In January 2021, the front-of-pack Eco-Score food label was introduced to help consumers more easily assess the environmental impact of a product through color coding and a score out of 100. The score also takes into account the product’s packaging, and a score reduction of up to 15 points is applied to products with packaging that is not recyclable.
So far, the label has been taken up mainly by small French food companies such as FoodCherí, Frigo Magic, and Seazon. The two big retailers Colruyt and Lidl have now also announced to trial EcoScore for their own applications and specific product lines.
The calculation of the score relies on specific life cycle assessment (LCA) data from the ADEME’s (Agence de la transition écologique) Agribalyse project. The French agency has previously evaluated the environmental impact of at least 2500 products and compiled them into a database. The ecological footprint label considers, among others, impacts such as climate change, water use, land use, as well as acidification.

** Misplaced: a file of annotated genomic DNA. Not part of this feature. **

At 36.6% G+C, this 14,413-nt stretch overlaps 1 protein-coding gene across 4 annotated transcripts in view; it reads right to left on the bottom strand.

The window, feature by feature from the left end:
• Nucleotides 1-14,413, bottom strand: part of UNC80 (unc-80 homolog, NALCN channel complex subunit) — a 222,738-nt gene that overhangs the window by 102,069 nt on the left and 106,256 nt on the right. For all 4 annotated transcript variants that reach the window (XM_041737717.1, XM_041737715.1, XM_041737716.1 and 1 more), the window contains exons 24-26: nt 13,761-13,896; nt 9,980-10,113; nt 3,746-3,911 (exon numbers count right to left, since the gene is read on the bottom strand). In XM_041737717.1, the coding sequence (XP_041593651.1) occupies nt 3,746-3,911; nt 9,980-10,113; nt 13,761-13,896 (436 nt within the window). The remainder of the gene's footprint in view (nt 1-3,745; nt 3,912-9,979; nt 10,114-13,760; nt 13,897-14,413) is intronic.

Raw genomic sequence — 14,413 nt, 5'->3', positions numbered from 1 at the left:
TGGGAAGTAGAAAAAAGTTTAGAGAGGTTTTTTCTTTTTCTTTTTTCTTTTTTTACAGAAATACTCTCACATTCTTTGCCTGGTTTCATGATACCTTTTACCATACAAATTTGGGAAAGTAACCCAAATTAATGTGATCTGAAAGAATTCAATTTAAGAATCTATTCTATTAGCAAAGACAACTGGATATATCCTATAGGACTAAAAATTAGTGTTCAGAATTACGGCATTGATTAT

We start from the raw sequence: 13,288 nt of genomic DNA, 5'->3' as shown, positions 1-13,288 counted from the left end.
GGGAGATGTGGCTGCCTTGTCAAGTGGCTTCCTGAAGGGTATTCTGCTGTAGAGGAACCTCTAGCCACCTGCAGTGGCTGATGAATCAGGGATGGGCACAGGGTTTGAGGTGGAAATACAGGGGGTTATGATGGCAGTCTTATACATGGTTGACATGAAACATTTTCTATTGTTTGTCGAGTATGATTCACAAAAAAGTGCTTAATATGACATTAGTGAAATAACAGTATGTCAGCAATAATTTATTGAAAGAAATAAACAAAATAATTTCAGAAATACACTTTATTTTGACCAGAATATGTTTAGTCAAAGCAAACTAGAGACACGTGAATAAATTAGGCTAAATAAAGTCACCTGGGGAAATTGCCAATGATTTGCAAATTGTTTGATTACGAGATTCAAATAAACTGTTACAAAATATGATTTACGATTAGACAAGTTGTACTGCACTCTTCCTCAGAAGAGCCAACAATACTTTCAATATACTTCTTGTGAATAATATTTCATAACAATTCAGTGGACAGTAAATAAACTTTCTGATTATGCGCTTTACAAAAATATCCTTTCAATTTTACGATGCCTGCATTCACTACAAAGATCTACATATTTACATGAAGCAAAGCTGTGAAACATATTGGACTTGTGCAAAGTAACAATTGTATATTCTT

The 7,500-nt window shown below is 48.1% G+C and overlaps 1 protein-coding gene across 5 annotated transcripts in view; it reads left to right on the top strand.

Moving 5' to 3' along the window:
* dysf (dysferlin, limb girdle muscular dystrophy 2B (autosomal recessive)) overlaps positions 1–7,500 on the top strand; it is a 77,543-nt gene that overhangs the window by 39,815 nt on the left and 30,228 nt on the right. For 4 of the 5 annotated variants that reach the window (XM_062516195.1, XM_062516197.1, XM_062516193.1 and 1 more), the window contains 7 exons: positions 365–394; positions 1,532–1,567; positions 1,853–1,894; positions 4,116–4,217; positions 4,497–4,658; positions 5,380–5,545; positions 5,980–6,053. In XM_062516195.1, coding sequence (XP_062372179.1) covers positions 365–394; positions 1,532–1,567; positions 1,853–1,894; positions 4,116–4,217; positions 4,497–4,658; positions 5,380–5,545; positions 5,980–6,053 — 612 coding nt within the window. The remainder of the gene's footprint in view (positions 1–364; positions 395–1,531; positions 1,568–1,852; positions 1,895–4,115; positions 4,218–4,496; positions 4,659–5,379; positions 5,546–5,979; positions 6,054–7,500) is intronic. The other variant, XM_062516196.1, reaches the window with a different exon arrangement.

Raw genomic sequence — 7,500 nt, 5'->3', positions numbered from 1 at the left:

Critics of Eco-Score remarked the label may oversimplify the assessment of a product’s environmental impact for the consumer. However, Christian Reynolds, senior lecturer at the Centre for Food Policy commented that “systems like this are important because they are accessible and easy to interpret.”
Lidl plans to start discussions on the use of the Eco-Score with representatives from civil society, industry, and regulators, followed by a test phase in its Berlin branches. Depending on the success of the trial, Lidl will consider implementing the EcoScore across all its German businesses.
Katy Askew (April 9, 2021). “Eco-Score’s European expansion: Lidl and Colruyt adopt environmental footprint labelling.” Dairy Reporter
Flora Southey (January 21, 2021). “First Nutri-Score for nutrition, now Eco-Score for the environment: New FOP lands in France.” Dairy Reporter
Eco-Score (2021). “Eco-score presentation.”